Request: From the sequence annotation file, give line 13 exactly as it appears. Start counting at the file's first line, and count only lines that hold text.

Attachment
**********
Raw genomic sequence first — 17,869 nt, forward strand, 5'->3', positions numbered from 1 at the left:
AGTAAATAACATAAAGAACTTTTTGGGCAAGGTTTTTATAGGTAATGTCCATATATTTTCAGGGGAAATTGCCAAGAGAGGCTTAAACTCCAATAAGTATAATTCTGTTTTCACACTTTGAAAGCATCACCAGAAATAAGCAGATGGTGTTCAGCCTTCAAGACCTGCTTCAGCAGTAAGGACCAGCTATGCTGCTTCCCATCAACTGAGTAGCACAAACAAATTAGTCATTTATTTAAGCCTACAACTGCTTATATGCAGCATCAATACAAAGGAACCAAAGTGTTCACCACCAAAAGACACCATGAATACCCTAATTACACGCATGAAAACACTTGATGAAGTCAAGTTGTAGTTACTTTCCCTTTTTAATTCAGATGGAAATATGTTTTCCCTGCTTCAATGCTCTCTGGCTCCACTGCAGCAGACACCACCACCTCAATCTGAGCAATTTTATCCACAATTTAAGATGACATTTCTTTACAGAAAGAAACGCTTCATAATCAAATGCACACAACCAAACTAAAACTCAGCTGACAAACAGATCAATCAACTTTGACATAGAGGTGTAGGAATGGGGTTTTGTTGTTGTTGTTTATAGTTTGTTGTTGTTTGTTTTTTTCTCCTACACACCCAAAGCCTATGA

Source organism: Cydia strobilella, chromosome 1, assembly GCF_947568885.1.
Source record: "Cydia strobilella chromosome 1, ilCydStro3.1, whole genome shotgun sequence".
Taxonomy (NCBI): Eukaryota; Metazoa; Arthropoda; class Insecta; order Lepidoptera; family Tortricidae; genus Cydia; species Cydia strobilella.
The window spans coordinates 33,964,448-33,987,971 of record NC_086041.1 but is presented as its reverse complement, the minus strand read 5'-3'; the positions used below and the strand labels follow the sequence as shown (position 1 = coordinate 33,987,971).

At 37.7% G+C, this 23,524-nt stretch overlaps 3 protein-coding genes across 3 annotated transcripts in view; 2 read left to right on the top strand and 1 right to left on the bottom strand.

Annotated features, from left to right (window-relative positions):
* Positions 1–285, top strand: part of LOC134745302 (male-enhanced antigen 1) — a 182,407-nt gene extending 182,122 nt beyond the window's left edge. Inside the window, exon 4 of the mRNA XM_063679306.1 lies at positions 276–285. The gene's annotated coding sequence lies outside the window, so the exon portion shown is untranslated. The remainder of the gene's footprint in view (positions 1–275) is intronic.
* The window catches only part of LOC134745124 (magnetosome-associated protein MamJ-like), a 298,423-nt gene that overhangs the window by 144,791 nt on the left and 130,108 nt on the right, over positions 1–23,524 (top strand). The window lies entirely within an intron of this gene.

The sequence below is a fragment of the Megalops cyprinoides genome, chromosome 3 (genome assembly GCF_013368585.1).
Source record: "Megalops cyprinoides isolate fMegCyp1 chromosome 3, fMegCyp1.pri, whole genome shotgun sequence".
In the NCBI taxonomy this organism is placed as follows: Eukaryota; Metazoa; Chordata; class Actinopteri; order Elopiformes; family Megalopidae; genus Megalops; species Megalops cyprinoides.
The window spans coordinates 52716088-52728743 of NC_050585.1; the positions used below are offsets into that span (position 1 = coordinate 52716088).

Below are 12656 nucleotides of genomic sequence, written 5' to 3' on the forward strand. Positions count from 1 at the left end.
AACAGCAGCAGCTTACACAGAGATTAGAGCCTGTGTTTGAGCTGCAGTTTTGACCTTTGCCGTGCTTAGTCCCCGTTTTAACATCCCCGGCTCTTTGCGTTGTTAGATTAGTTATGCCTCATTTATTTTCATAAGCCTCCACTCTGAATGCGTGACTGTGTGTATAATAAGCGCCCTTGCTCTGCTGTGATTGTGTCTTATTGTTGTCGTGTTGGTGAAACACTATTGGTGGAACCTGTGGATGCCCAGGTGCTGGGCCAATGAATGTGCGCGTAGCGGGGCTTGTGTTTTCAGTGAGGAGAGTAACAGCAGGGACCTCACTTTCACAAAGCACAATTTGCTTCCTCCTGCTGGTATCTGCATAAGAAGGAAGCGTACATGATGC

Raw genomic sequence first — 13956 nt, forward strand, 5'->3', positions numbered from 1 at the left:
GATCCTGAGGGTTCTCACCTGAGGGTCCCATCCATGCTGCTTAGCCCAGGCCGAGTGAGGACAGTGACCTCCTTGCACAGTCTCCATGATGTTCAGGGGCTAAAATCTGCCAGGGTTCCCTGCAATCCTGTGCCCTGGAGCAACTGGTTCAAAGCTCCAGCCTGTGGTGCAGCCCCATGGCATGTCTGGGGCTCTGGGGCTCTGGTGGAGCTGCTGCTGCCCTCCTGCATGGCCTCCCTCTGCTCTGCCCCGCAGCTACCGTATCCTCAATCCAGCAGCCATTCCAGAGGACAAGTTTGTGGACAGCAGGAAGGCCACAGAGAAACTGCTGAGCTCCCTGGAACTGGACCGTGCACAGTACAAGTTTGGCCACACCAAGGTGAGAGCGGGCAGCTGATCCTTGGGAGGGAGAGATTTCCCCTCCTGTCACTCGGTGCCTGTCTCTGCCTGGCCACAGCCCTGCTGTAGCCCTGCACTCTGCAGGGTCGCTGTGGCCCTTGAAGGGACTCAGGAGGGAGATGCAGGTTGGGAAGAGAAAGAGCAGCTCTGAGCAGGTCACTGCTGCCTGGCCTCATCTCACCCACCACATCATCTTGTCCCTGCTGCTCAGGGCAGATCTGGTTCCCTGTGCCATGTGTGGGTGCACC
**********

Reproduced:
In the NCBI taxonomy this organism is placed as follows: Eukaryota; Metazoa; Chordata; class Actinopteri; order Elopiformes; family Megalopidae; genus Megalops; species Megalops cyprinoides.